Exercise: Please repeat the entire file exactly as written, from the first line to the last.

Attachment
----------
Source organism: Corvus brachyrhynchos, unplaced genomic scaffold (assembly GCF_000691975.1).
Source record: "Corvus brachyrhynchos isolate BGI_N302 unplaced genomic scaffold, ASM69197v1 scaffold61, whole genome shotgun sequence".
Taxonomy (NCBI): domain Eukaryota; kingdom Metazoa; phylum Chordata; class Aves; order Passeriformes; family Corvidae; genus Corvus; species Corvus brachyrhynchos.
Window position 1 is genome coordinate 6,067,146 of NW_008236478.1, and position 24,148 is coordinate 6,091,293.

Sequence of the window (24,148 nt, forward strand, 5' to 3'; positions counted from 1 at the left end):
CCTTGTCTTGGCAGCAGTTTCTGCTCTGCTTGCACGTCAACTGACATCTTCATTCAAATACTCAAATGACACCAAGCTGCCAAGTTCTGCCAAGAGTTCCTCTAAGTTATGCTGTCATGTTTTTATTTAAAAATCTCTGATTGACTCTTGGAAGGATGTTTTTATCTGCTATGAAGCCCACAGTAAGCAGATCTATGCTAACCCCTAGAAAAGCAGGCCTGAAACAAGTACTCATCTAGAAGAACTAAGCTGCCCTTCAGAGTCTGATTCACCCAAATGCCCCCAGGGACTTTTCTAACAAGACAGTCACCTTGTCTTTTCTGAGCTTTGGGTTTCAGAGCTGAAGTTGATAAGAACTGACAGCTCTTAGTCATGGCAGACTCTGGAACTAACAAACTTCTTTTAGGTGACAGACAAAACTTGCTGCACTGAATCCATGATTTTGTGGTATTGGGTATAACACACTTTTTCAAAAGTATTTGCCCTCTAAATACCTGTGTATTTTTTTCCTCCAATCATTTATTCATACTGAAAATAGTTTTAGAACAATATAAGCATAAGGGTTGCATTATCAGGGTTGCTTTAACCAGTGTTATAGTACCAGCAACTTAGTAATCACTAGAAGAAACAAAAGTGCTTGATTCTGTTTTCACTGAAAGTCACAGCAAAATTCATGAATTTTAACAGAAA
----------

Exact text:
Source organism: Corvus brachyrhynchos, unplaced genomic scaffold (assembly GCF_000691975.1).
Source record: "Corvus brachyrhynchos isolate BGI_N302 unplaced genomic scaffold, ASM69197v1 scaffold61, whole genome shotgun sequence".
Taxonomy (NCBI): domain Eukaryota; kingdom Metazoa; phylum Chordata; class Aves; order Passeriformes; family Corvidae; genus Corvus; species Corvus brachyrhynchos.
Window position 1 is genome coordinate 6,067,146 of NW_008236478.1, and position 24,148 is coordinate 6,091,293.

Sequence of the window (24,148 nt, forward strand, 5' to 3'; positions counted from 1 at the left end):
CCTTGTCTTGGCAGCAGTTTCTGCTCTGCTTGCACGTCAACTGACATCTTCATTCAAATACTCAAATGACACCAAGCTGCCAAGTTCTGCCAAGAGTTCCTCTAAGTTATGCTGTCATGTTTTTATTTAAAAATCTCTGATTGACTCTTGGAAGGATGTTTTTATCTGCTATGAAGCCCACAGTAAGCAGATCTATGCTAACCCCTAGAAAAGCAGGCCTGAAACAAGTACTCATCTAGAAGAACTAAGCTGCCCTTCAGAGTCTGATTCACCCAAATGCCCCCAGGGACTTTTCTAACAAGACAGTCACCTTGTCTTTTCTGAGCTTTGGGTTTCAGAGCTGAAGTTGATAAGAACTGACAGCTCTTAGTCATGGCAGACTCTGGAACTAACAAACTTCTTTTAGGTGACAGACAAAACTTGCTGCACTGAATCCATGATTTTGTGGTATTGGGTATAACACACTTTTTCAAAAGTATTTGCCCTCTAAATACCTGTGTATTTTTTTCCTCCAATCATTTATTCATACTGAAAATAGTTTTAGAACAATATAAGCATAAGGGTTGCATTATCAGGGTTGCTTTAACCAGTGTTATAGTACCAGCAACTTAGTAATCACTAGAAGAAACAAAAGTGCTTGATTCTGTTTTCACTGAAAGTCACAGCAAAATTCATGAATTTTAACAGAAA